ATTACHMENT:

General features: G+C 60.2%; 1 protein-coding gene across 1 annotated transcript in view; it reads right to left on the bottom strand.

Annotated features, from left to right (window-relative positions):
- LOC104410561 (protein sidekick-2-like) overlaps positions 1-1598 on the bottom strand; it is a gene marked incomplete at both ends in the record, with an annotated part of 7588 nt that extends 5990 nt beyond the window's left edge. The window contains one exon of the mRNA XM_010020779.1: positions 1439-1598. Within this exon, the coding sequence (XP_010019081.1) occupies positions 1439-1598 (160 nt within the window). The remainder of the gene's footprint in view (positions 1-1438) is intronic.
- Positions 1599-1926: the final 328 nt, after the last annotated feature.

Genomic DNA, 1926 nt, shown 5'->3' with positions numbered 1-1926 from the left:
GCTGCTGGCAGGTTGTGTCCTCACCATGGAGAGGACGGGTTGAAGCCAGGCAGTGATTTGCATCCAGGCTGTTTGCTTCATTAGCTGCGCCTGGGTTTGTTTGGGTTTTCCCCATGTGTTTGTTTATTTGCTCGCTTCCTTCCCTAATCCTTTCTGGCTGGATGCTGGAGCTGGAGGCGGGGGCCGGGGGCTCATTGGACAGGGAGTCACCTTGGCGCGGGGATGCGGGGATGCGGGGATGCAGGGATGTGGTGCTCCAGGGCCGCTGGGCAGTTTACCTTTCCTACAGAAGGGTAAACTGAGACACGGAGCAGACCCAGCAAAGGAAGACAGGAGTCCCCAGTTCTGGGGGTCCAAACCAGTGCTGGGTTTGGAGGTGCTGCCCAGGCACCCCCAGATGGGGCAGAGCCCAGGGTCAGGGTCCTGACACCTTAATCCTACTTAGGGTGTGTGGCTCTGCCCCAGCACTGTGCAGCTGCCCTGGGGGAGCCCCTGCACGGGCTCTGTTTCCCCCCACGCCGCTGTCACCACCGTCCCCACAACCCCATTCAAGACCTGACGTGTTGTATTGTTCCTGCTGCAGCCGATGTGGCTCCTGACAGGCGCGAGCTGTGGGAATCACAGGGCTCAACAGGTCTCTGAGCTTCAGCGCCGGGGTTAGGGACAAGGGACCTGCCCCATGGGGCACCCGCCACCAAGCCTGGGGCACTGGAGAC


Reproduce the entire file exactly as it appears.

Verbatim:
General features: G+C 60.2%; 1 protein-coding gene across 1 annotated transcript in view; it reads right to left on the bottom strand.

Annotated features, from left to right (window-relative positions):
- LOC104410561 (protein sidekick-2-like) overlaps positions 1-1598 on the bottom strand; it is a gene marked incomplete at both ends in the record, with an annotated part of 7588 nt that extends 5990 nt beyond the window's left edge. The window contains one exon of the mRNA XM_010020779.1: positions 1439-1598. Within this exon, the coding sequence (XP_010019081.1) occupies positions 1439-1598 (160 nt within the window). The remainder of the gene's footprint in view (positions 1-1438) is intronic.
- Positions 1599-1926: the final 328 nt, after the last annotated feature.

Genomic DNA, 1926 nt, shown 5'->3' with positions numbered 1-1926 from the left:
GCTGCTGGCAGGTTGTGTCCTCACCATGGAGAGGACGGGTTGAAGCCAGGCAGTGATTTGCATCCAGGCTGTTTGCTTCATTAGCTGCGCCTGGGTTTGTTTGGGTTTTCCCCATGTGTTTGTTTATTTGCTCGCTTCCTTCCCTAATCCTTTCTGGCTGGATGCTGGAGCTGGAGGCGGGGGCCGGGGGCTCATTGGACAGGGAGTCACCTTGGCGCGGGGATGCGGGGATGCGGGGATGCAGGGATGTGGTGCTCCAGGGCCGCTGGGCAGTTTACCTTTCCTACAGAAGGGTAAACTGAGACACGGAGCAGACCCAGCAAAGGAAGACAGGAGTCCCCAGTTCTGGGGGTCCAAACCAGTGCTGGGTTTGGAGGTGCTGCCCAGGCACCCCCAGATGGGGCAGAGCCCAGGGTCAGGGTCCTGACACCTTAATCCTACTTAGGGTGTGTGGCTCTGCCCCAGCACTGTGCAGCTGCCCTGGGGGAGCCCCTGCACGGGCTCTGTTTCCCCCCACGCCGCTGTCACCACCGTCCCCACAACCCCATTCAAGACCTGACGTGTTGTATTGTTCCTGCTGCAGCCGATGTGGCTCCTGACAGGCGCGAGCTGTGGGAATCACAGGGCTCAACAGGTCTCTGAGCTTCAGCGCCGGGGTTAGGGACAAGGGACCTGCCCCATGGGGCACCCGCCACCAAGCCTGGGGCACTGGAGAC